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Highland County Supervisors Adopt Second Amendment Resolution

 

The newly installed members of the Highland County Board of Supervisors held a public meeting in the Highland High School gymnasium Wednesday night to hear public comment on adoption of a proposed Second Amendment resolution. Roughly 300 local citizens were in attendance. Kenny Hodges was the first person to take the podium after presenting the board with approximately 650 signatures from registered county voters in favor of the resolution, Mr. Hodges read the text of the proposed resolution. It calls for the county to not spend public funds on the enforcement of laws that unconstitutionally violate Second Amendment rights and to oppose those restrictions through the courts, if necessary. Over the course of the next hour and 15 minutes, 18 speakers followed Mr. Hodges to the podium, all but one of whom urged the Board of Supervisors to adopt the resolution. Virginia State Trooper Todd Brendel had this to say:

 

When you think about the amount of money it’s going to take to actually come into these law-abiding citizens’ homes here behind me and actually take something from them, and I’m pretty sure that everyone behind me is not going to go quietly.  And I think it’s a definite overstep by our government here in Virginia. I’m thinking that y’all will do the right thing and vote to adopt this resolution.  And I think it’s a great thing for this county.

 

Several of the speakers stated that the impetus behind the grassroots effort was fear that the General Assembly’s new Democratic majority will pass legislation during the current session to limit the rights of Virginians to own and use firearms.  Speakers made reference to bills currently under consideration that substantiated this fear.

 

Reverend Elizabeth Pyles, pastor of McDowell Presbyterian Church, was the lone voice in opposition to the groundswell of support for the resolution. She expressed her appreciation for the public hearing, noting that it was democracy in action. She also conveyed her love for the people in attendance and throughout the community, while respectfully voicing her reasons for opposing the resolution.

 

Although the Reverend Pyles’ was the only voice in opposition to the resolution at Wednesday night’s meeting, county resident Curtis Seltzer had made an appearance before the supervisors at Tuesday night’s regular board meeting.  He urged the supervisors to consider carefully the adoption of the resolution. Seltzer noted that the proposed resolution effectively called on the Board of Supervisors and the sheriff to determine the constitutionality of the gun-control laws duly passed by state and federal legislatures, thereby usurping the courts’ role in making that determination. Seltzer said that any act of violence resulting from the Board’s and or sheriff’s decision to not enforce those laws would amount to malfeasance and subject the county to significant financial exposure.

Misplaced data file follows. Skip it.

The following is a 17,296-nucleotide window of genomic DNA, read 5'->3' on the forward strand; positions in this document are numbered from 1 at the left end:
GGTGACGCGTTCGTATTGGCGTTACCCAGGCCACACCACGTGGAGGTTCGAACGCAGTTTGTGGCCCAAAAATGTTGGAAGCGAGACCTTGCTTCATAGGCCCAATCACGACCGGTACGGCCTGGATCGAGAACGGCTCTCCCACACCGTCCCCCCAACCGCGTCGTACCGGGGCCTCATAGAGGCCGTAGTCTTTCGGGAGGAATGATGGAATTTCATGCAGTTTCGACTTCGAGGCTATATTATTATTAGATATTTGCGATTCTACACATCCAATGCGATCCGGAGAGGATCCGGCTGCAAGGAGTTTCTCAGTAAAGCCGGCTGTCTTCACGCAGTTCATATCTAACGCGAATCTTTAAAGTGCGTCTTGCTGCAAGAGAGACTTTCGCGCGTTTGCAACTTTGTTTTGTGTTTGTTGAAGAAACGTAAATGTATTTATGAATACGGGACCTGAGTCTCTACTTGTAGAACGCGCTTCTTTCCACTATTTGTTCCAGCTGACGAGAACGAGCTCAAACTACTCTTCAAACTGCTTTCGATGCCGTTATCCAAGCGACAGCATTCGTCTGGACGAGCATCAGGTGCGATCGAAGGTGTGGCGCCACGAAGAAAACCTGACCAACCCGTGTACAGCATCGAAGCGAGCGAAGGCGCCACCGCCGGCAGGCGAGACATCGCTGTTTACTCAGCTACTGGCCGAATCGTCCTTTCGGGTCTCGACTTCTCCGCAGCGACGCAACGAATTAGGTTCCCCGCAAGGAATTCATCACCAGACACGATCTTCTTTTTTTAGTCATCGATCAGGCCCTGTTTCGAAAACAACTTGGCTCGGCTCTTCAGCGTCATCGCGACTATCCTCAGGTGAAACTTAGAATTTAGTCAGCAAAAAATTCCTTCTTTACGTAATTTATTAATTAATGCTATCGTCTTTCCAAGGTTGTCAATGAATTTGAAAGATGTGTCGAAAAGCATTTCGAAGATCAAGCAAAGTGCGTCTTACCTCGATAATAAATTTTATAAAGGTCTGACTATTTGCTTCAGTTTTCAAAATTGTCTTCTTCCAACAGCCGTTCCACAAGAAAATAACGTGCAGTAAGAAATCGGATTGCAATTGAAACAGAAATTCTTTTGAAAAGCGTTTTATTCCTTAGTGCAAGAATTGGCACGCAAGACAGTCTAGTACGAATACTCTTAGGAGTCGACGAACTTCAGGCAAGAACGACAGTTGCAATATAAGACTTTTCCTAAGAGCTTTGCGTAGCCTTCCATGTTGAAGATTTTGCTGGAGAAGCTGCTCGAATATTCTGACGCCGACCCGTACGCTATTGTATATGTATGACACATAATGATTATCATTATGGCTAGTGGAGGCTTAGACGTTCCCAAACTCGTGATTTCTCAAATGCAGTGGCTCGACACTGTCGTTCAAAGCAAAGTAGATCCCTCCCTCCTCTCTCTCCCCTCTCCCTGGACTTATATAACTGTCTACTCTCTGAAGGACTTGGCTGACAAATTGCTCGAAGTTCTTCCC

After considering comments made during the regular supervisors meeting and public comment Wednesday night, newly elected and first-time supervisor John Moyers made a motion to table consideration of the resolution.  Moyers’ motion was met with a raucous objection by the assembled crowd, who made it known they wanted an immediate vote.  Supervisor Harry Sponaugle countered the crowd’s objection that the Board wouldn’t be bullied into making a decision without being allowed to give the resolution due consideration. This was followed by more raucous objection from the crowd. The supervisors then huddled, briefly discussed the resolution and voted in short order to adopt it.

 

This is Mickey Frank Thomas for Allegheny Mountain Radio.

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Mickey Frank Thomas

Mickey Frank began his radio career in October 2017 when he was offered the impossible-to-fill 9:00 p.m. to midnight slot on Saturdays, where his coordinated mix of pop, soft rock and R&B from the 60s through the 80s met with little acclaim. Deciding that he needed a more awake audience, he added the 3:00 to 6:00 p.m. afternoon drive slot to his workload when it became available in December 2018. Originally from Morton, Illinois, good, old Mickey Frank has lived in more places than he can count on his fingers and toes, but now resides in Highland County.  Email Mickey Frank at  mickeyfrank@amrmail.org.

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